After a particularly hard week—one where the baby cried and cried and the husband was hardly home—I had a sort of breakdown. (I say ‘sort of’ because I don’t want you to think I’m the kind of person who has break downs. I’d prefer you think of me as someone who is above the vicissitudes of life.)

He called to see if I cared if he went to the hockey game—Jason had expensive box seats—and I said sure, go, it’s okay, no problem. But I cried and cried while I said it and he panicked a little. “My wife, she’s losing it,” he told Jason and showed up at home an hour later with a dozen roses. It was damage control. “Stop this,” he thought, “before I can’t.” It was his metaphorical straightjacket, a botanical Zoloft.

I cringed every time I looked at those pity roses. (Cringed and then snuggled up; I was glad he came home.) In a more sensible moment he brought it up in these terms: “I think it’s hard for you to be left behind.”

Perhaps he’s right. While just a year ago I would lean over his pillow and kiss him goodbye each morning, our choice to have me stay home after our daughter was born contributes to this feeling that now even the extra-curriculars mean he’s taking leave and I’m hanging back.  It is, I sometimes worry, part of being woman. We’re all a little bit Penelope—weaving the same tapestries day after day while the men in our lives fight battles and skirt Cyclops and strategize. “We could always build a giant wooden horse and fill it with soldiers,” they say to each other.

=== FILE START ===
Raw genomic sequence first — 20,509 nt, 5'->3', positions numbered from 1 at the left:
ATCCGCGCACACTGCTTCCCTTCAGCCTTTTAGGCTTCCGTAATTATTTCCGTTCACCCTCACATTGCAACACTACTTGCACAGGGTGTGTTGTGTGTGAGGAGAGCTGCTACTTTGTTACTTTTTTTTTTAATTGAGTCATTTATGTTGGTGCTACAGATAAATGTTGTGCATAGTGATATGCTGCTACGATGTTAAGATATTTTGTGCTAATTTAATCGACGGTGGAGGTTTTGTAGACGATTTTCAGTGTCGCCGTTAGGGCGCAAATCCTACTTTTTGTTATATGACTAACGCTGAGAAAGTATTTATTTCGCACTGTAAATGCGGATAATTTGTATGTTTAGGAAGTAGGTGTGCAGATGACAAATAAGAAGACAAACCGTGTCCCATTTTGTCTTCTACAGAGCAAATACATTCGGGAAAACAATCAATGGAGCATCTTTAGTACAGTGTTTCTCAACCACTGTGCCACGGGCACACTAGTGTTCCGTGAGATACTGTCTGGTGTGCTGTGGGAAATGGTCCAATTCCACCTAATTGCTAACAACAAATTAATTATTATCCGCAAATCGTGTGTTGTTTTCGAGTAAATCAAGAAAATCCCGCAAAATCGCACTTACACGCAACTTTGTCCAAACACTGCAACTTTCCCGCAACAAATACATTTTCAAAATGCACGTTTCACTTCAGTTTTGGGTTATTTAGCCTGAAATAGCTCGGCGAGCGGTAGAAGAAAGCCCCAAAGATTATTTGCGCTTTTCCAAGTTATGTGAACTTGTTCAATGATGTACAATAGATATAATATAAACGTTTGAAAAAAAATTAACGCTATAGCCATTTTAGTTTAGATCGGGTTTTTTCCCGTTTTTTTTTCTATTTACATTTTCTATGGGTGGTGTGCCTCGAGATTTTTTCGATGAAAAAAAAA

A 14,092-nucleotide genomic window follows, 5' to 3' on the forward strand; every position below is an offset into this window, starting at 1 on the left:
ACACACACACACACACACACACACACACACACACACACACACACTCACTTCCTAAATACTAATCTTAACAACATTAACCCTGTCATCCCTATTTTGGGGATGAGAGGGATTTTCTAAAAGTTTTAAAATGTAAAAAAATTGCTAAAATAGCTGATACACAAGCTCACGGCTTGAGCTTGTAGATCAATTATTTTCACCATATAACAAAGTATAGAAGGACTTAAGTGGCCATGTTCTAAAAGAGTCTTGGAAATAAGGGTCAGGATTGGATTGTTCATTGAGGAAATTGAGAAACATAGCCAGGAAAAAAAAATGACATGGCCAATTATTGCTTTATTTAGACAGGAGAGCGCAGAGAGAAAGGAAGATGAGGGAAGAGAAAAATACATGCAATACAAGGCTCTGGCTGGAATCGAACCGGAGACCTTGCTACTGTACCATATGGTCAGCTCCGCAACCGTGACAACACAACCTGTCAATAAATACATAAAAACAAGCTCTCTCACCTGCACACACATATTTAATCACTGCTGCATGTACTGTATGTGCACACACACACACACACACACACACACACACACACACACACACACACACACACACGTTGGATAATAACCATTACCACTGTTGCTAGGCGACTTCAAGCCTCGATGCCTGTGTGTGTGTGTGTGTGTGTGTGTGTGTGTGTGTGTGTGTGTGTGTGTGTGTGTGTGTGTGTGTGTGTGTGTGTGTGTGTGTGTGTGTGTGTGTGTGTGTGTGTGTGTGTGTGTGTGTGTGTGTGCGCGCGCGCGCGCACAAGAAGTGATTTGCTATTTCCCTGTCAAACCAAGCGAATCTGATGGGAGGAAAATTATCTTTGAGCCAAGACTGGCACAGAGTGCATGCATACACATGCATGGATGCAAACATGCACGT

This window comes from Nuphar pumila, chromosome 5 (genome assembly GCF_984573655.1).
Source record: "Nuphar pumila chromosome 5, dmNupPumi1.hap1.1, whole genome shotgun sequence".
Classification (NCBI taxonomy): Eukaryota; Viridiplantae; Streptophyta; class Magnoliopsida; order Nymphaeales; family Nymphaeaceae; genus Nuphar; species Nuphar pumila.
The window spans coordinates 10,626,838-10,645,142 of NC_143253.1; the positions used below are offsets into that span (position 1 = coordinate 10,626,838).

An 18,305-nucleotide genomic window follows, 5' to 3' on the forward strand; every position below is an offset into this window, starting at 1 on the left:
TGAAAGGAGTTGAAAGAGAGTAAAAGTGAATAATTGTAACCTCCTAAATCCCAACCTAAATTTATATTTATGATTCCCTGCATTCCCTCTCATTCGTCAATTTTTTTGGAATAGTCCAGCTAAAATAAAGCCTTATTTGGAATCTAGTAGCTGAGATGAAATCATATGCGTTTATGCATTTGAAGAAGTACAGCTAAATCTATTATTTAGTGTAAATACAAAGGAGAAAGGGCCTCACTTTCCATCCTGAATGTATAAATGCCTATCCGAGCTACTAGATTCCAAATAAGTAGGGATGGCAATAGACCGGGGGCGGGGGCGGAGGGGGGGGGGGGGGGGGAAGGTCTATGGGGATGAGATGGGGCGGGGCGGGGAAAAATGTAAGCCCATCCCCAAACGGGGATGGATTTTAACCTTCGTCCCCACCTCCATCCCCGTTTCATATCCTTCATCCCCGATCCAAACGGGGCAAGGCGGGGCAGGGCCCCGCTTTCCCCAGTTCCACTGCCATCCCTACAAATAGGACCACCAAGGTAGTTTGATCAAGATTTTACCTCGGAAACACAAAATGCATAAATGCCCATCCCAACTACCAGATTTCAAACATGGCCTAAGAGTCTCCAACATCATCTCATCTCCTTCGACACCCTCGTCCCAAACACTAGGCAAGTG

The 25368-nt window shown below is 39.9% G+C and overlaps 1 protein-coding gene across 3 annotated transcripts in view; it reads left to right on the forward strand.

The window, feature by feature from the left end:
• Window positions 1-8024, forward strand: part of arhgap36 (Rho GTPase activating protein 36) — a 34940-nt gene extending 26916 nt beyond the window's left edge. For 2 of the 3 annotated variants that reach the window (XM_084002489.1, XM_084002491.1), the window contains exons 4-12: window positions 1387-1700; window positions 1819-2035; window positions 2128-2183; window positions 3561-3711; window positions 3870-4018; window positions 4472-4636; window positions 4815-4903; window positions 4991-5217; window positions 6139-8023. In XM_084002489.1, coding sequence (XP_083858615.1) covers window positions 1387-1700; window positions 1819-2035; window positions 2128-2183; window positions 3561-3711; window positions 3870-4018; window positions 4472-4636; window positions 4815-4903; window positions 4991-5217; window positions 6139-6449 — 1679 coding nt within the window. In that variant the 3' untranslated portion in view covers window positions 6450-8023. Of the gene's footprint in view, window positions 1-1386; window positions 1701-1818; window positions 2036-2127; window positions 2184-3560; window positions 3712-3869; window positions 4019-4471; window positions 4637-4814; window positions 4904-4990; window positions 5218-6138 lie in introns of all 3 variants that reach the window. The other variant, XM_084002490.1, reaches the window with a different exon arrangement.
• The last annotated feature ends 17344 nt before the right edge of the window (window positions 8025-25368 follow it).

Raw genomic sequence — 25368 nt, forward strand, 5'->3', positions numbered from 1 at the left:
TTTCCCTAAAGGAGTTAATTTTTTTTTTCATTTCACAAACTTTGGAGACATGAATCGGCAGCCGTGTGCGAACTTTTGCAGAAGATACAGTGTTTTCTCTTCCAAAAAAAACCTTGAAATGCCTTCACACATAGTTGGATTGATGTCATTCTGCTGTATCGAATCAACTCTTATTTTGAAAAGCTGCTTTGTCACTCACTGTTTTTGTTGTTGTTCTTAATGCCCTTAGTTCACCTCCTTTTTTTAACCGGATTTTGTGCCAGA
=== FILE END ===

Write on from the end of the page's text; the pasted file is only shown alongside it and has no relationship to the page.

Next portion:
When the Obama family took the stage on election night the moment that pulled at me—again, those whippish emotions!—was before he even began speaking. He hugged his daughters while Michelle stood by and waited for him to kiss her. Then they both went to work: He stepped forward as America’s truest hero, and Michelle took both daughters in hand and walked them back stage.  (Oh but I cried!)

I have these long talks with myself where I remind myself that I am, in fact, living my dream. Deep down I’ve always wanted to be this little girl’s full-time mother. I went back to work for two weeks and raised high and heavy hallelujahs when I got to officially quit. But there’s something disconcerting about living your dream and still finding pockets of unhappiness. (What will I do, I secretly cower, when we’re really really rich and I still don’t have it all?)

And so it’s perspective I find myself praying for. Little reminders—the baby taking her first step or discovering she can open and close the cupboard (“This is AMAZING!” she said). Little reminders that I’d rather be Michelle than Sarah.

*Levi just called, having read my post, and pointed out that Michelle and Sarah were very bad examples for me to use. He, of course, is right. For my sake, though, try to think of them only in terms of this election.

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